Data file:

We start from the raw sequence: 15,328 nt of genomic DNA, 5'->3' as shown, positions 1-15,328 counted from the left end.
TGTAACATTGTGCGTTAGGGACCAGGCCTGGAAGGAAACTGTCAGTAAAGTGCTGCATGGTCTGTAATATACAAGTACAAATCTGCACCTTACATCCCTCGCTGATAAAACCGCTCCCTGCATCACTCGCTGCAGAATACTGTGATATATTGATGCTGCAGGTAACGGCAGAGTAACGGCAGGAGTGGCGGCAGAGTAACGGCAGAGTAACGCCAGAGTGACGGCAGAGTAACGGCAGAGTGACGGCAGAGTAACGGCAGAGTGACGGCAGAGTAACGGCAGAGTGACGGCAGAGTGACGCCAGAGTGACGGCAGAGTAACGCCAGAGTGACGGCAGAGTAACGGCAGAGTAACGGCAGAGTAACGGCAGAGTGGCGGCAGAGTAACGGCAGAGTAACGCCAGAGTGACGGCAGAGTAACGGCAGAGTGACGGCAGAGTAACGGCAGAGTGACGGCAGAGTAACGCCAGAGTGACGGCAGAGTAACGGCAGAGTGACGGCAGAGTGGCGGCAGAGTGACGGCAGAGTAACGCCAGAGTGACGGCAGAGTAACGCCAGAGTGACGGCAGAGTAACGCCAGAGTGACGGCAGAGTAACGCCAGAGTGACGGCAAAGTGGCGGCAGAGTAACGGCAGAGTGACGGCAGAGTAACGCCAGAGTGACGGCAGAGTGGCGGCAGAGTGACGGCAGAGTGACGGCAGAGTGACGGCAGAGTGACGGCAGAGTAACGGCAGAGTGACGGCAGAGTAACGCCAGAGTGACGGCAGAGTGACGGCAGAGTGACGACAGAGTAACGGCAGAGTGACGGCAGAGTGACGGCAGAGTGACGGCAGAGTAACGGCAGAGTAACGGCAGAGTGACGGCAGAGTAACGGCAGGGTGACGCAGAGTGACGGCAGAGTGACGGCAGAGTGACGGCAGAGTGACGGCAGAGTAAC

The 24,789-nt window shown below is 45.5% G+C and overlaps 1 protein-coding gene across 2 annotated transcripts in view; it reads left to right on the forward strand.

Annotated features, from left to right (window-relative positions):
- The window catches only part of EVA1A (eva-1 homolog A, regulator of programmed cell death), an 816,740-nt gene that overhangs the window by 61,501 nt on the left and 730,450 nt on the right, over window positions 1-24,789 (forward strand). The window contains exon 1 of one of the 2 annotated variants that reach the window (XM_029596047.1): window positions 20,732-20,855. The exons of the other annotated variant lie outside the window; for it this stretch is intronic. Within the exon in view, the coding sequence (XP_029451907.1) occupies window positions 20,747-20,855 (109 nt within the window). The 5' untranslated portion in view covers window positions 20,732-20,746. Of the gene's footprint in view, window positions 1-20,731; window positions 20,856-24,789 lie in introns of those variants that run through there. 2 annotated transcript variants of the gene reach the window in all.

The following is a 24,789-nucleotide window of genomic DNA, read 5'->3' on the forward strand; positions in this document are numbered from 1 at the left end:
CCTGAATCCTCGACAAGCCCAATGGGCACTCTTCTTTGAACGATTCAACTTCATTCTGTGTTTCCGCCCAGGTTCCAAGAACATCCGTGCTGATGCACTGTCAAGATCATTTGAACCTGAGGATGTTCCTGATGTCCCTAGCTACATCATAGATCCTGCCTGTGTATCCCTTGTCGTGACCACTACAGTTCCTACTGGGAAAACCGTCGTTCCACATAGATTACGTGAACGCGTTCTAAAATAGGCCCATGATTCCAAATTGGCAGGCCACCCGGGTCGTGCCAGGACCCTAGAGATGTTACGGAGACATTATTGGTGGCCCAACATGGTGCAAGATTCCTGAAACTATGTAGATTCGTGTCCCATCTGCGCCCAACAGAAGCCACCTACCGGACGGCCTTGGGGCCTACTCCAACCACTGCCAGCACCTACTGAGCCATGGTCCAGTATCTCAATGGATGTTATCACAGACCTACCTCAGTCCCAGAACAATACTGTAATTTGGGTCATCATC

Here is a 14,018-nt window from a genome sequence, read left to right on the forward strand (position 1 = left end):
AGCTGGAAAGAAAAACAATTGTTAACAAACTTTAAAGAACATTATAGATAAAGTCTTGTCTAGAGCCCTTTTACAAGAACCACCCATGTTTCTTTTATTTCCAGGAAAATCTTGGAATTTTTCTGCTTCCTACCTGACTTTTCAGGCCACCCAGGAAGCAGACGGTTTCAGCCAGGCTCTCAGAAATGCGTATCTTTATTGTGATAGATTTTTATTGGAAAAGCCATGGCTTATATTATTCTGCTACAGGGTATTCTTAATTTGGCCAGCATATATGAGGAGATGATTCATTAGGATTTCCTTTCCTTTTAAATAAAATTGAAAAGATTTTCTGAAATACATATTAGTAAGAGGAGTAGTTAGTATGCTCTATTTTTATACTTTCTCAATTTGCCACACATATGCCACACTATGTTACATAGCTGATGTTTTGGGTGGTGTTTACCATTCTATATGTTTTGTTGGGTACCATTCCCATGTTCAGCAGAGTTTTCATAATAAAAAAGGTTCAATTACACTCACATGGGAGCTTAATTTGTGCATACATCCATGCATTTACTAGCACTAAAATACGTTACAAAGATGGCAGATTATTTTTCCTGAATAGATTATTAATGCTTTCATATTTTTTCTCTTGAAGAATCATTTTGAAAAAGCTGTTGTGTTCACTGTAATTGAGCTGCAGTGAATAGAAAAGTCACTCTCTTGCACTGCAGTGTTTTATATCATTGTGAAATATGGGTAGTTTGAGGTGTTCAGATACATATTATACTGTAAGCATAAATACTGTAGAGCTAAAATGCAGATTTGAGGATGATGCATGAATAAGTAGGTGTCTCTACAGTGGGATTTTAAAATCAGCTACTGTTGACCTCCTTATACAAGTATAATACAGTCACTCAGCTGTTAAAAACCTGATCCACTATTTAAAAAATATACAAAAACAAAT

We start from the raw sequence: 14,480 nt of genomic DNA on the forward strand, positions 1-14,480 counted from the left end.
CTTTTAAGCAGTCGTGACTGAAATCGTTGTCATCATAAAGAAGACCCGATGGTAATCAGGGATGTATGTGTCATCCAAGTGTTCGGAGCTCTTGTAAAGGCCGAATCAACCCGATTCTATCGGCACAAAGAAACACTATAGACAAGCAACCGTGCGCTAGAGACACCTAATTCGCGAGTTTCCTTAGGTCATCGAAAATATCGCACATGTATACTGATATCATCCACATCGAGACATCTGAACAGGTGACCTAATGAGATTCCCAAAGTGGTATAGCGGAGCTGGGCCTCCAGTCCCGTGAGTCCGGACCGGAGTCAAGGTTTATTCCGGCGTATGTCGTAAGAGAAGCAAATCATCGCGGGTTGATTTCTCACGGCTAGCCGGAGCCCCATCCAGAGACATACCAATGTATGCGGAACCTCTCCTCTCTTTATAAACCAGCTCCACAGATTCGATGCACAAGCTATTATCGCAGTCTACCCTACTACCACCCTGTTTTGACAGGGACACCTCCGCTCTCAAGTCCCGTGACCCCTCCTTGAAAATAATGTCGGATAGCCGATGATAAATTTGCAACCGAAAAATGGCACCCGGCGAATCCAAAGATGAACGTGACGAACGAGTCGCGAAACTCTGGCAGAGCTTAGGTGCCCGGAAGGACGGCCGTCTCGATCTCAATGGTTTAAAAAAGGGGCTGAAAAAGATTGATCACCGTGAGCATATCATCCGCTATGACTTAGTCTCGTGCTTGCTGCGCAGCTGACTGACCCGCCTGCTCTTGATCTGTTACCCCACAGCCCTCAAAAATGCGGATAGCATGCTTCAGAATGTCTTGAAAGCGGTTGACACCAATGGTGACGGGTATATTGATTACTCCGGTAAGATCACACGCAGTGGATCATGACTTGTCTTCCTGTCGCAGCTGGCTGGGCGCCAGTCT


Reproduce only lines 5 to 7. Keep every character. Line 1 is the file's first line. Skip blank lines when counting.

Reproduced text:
- The window catches only part of EVA1A (eva-1 homolog A, regulator of programmed cell death), an 816,740-nt gene that overhangs the window by 61,501 nt on the left and 730,450 nt on the right, over window positions 1-24,789 (forward strand). The window contains exon 1 of one of the 2 annotated variants that reach the window (XM_029596047.1): window positions 20,732-20,855. The exons of the other annotated variant lie outside the window; for it this stretch is intronic. Within the exon in view, the coding sequence (XP_029451907.1) occupies window positions 20,747-20,855 (109 nt within the window). The 5' untranslated portion in view covers window positions 20,732-20,746. Of the gene's footprint in view, window positions 1-20,731; window positions 20,856-24,789 lie in introns of those variants that run through there. 2 annotated transcript variants of the gene reach the window in all.

The following is a 24,789-nucleotide window of genomic DNA, read 5'->3' on the forward strand; positions in this document are numbered from 1 at the left end:
CCTGAATCCTCGACAAGCCCAATGGGCACTCTTCTTTGAACGATTCAACTTCATTCTGTGTTTCCGCCCAGGTTCCAAGAACATCCGTGCTGATGCACTGTCAAGATCATTTGAACCTGAGGATGTTCCTGATGTCCCTAGCTACATCATAGATCCTGCCTGTGTATCCCTTGTCGTGACCACTACAGTTCCTACTGGGAAAACCGTCGTTCCACATAGATTACGTGAACGCGTTCTAAAATAGGCCCATGATTCCAAATTGGCAGGCCACCCGGGTCGTGCCAGGACCCTAGAGATGTTACGGAGACATTATTGGTGGCCCAACATGGTGCAAGATTCCTGAAACTATGTAGATTCGTGTCCCATCTGCGCCCAACAGAAGCCACCTACCGGACGGCCTTGGGGCCTACTCCAACCACTGCCAGCACCTACTGAGCCATGGTCCAGTATCTCAATGGATGTTATCACAGACCTACCTCAGTCCCAGAACAATACTGTAATTTGGGTCATCATC